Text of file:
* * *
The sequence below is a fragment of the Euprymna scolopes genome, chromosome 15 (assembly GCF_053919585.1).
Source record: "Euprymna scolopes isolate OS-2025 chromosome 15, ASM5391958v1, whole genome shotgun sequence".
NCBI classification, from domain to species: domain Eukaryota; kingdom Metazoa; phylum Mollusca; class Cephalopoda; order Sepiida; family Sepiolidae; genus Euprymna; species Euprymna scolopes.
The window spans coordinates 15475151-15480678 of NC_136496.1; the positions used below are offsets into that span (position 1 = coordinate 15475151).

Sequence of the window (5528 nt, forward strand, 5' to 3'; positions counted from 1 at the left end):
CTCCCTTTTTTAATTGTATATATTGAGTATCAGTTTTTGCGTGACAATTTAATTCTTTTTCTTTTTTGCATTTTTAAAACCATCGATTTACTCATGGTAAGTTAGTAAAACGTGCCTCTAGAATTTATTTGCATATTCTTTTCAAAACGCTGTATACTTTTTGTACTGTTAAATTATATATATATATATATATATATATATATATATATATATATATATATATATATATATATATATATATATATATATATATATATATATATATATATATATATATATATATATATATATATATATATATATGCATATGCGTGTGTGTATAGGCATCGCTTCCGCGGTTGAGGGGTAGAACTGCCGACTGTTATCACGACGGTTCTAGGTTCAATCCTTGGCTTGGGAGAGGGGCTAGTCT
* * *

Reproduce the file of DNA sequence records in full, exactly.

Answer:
The sequence below is a fragment of the Euprymna scolopes genome, chromosome 15 (assembly GCF_053919585.1).
Source record: "Euprymna scolopes isolate OS-2025 chromosome 15, ASM5391958v1, whole genome shotgun sequence".
NCBI classification, from domain to species: domain Eukaryota; kingdom Metazoa; phylum Mollusca; class Cephalopoda; order Sepiida; family Sepiolidae; genus Euprymna; species Euprymna scolopes.
The window spans coordinates 15475151-15480678 of NC_136496.1; the positions used below are offsets into that span (position 1 = coordinate 15475151).

Sequence of the window (5528 nt, forward strand, 5' to 3'; positions counted from 1 at the left end):
CTCCCTTTTTTAATTGTATATATTGAGTATCAGTTTTTGCGTGACAATTTAATTCTTTTTCTTTTTTGCATTTTTAAAACCATCGATTTACTCATGGTAAGTTAGTAAAACGTGCCTCTAGAATTTATTTGCATATTCTTTTCAAAACGCTGTATACTTTTTGTACTGTTAAATTATATATATATATATATATATATATATATATATATATATATATATATATATATATATATATATATATATATATATATATATATATATATATATATATATATATATATATATATATATATATATATATATGCATATGCGTGTGTGTATAGGCATCGCTTCCGCGGTTGAGGGGTAGAACTGCCGACTGTTATCACGACGGTTCTAGGTTCAATCCTTGGCTTGGGAGAGGGGCTAGTCT